A sharp increase in prescriptions for pricey antidepressant drugs is driving up the cost of the Medicaid drug program at an alarming rate, said researchers at the Agency for Healthcare Research and Quality.
In the 5 years from 1997 to 2002, the cost of Medicaid drugs more than doubled from $11.6 billion to $23.7 billion. Overall spending on Medicaid outpatient drugs increased by 20% a year, the researchers reported. A key factor in that increase is that the number of Medicaid beneficiaries taking antidepressants climbed by 50% during the course of the 5-year study, while spending for these medications shot up by 130%.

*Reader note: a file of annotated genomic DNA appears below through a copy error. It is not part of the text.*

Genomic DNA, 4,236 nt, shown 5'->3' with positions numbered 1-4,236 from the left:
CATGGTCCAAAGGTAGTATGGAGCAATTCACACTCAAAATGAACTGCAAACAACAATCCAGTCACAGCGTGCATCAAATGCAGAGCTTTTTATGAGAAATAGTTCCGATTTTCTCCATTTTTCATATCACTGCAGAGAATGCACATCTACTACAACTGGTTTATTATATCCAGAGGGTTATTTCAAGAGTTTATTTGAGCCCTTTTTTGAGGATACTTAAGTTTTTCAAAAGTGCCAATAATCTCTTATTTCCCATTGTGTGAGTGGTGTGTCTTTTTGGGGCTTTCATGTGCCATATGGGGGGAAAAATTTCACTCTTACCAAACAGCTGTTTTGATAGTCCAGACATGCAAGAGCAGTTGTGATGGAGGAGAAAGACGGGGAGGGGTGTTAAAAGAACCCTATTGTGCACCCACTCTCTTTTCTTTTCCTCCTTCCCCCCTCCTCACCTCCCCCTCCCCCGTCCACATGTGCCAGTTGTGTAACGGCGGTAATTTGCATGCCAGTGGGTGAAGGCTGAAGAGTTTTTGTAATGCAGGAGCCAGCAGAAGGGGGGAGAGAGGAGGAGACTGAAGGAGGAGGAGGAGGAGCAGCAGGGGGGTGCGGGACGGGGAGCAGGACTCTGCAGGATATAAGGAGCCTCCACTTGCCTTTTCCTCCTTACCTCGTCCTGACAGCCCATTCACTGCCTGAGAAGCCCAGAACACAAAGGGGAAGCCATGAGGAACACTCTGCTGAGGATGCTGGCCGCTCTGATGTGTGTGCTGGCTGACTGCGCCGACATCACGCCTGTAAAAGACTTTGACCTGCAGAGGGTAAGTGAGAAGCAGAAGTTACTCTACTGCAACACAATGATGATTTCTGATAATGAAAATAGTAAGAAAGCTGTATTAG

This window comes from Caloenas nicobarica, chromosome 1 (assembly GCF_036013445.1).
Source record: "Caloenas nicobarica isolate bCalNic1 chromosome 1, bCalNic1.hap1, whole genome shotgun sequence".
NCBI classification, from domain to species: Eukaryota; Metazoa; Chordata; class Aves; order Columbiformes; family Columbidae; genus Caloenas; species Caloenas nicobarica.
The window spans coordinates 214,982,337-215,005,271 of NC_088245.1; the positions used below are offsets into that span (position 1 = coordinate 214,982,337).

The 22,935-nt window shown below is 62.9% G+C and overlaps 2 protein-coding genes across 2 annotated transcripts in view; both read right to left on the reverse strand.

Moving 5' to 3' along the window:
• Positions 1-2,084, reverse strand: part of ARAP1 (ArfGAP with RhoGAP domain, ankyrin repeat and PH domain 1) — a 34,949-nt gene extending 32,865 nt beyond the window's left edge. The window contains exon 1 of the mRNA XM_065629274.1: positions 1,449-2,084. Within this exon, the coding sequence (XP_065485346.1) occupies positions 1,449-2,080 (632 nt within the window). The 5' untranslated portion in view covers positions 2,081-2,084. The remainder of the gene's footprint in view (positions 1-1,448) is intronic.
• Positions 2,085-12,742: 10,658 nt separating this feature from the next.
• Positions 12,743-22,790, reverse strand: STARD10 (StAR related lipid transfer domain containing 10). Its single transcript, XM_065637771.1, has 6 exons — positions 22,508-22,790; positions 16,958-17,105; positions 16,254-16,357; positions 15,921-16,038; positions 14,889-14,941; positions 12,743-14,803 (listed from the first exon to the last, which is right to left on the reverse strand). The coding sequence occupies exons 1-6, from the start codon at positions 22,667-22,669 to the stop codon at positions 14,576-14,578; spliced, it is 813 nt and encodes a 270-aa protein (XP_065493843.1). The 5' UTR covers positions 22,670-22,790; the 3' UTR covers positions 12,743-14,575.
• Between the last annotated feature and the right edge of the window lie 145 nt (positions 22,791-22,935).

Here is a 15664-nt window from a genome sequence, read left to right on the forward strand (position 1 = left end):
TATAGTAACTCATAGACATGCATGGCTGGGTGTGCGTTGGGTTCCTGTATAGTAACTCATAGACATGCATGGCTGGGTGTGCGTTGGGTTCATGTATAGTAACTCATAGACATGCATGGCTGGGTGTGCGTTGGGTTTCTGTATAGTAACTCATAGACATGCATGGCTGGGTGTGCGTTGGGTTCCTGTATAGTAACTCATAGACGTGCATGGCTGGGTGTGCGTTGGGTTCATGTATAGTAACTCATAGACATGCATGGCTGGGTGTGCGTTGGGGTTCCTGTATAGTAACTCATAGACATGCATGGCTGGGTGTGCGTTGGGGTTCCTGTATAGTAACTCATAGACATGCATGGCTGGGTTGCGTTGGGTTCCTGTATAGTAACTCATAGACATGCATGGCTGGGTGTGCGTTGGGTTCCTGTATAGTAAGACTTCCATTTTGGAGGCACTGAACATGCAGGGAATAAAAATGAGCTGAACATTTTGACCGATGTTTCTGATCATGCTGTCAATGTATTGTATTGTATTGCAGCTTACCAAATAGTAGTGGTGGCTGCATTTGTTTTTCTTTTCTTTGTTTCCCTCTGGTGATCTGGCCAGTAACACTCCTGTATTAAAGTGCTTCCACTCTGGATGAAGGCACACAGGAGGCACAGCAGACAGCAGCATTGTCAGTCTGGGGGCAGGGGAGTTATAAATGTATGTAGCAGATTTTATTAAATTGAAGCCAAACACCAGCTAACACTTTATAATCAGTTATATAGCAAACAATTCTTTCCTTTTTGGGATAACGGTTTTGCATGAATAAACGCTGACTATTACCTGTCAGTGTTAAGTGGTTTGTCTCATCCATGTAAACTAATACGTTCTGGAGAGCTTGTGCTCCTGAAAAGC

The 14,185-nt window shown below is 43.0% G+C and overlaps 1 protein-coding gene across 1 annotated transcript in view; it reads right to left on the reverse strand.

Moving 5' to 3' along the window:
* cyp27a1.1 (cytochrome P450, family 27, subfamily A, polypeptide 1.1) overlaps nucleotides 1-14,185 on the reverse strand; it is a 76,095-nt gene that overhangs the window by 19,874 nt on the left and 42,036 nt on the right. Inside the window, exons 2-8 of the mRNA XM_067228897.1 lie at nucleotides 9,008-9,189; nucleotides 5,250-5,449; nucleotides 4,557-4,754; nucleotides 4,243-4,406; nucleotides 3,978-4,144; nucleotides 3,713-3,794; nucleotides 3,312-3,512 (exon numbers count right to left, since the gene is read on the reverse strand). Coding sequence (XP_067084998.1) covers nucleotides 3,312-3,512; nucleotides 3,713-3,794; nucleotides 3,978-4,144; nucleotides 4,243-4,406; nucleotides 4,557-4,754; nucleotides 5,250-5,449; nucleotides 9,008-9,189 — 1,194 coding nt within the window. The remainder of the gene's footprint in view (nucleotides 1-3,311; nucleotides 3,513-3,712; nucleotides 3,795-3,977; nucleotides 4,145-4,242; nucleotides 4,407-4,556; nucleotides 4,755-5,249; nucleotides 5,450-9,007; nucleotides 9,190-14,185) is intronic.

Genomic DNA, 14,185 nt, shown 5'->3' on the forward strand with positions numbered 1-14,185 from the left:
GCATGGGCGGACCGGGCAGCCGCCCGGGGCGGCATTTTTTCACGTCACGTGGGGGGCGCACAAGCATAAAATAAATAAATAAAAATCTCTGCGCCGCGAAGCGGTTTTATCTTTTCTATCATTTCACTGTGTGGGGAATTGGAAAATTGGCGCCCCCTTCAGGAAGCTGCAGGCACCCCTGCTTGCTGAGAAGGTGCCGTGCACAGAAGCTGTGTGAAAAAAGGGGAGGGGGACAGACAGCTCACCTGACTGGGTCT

The investigators also found that increasing rates of prescribing for cyclooxygenase-2 inhibitors, proton pump inhibitors, and cholesterol-lowering medications are driving up Medicaid costs.
Although the annual HIV diagnosis rate between 2010 and 2014 decreased for black individuals by 16.2%, blacks remain disproportionately affected by HIV/AIDS.
Clinical features with downloadable PDFs